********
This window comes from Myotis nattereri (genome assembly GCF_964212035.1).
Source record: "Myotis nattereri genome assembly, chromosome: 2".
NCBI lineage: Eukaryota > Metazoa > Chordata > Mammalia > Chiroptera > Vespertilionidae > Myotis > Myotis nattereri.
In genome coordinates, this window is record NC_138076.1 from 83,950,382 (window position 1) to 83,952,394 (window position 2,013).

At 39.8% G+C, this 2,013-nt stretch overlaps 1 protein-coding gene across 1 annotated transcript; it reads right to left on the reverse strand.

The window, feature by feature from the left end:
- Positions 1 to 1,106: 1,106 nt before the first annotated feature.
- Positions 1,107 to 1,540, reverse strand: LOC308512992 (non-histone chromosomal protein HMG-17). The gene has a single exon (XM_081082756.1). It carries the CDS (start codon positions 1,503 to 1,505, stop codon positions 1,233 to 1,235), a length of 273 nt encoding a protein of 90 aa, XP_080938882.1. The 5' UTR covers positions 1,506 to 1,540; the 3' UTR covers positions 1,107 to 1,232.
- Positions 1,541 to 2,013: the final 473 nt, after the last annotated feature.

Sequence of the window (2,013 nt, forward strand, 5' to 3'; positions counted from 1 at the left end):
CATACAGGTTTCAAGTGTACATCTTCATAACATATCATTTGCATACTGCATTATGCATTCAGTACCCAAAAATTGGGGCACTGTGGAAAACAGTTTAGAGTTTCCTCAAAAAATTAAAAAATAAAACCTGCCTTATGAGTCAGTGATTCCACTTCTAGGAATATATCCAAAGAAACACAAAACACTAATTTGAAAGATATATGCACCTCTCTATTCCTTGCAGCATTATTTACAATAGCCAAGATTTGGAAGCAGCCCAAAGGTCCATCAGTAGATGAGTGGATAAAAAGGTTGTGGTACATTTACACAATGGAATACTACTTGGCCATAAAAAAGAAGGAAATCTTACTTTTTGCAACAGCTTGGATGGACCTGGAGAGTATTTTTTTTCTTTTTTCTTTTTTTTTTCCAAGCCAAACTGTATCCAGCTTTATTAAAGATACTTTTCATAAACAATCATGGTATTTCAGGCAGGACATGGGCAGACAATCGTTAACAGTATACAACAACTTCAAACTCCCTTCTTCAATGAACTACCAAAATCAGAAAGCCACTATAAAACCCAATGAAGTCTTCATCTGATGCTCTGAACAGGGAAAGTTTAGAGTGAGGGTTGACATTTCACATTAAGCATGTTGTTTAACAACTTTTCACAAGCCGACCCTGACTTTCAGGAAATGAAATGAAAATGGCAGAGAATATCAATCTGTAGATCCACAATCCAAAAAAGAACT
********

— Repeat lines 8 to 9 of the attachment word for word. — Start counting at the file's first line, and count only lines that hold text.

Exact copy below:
- Positions 1,107 to 1,540, reverse strand: LOC308512992 (non-histone chromosomal protein HMG-17). The gene has a single exon (XM_081082756.1). It carries the CDS (start codon positions 1,503 to 1,505, stop codon positions 1,233 to 1,235), a length of 273 nt encoding a protein of 90 aa, XP_080938882.1. The 5' UTR covers positions 1,506 to 1,540; the 3' UTR covers positions 1,107 to 1,232.
- Positions 1,541 to 2,013: the final 473 nt, after the last annotated feature.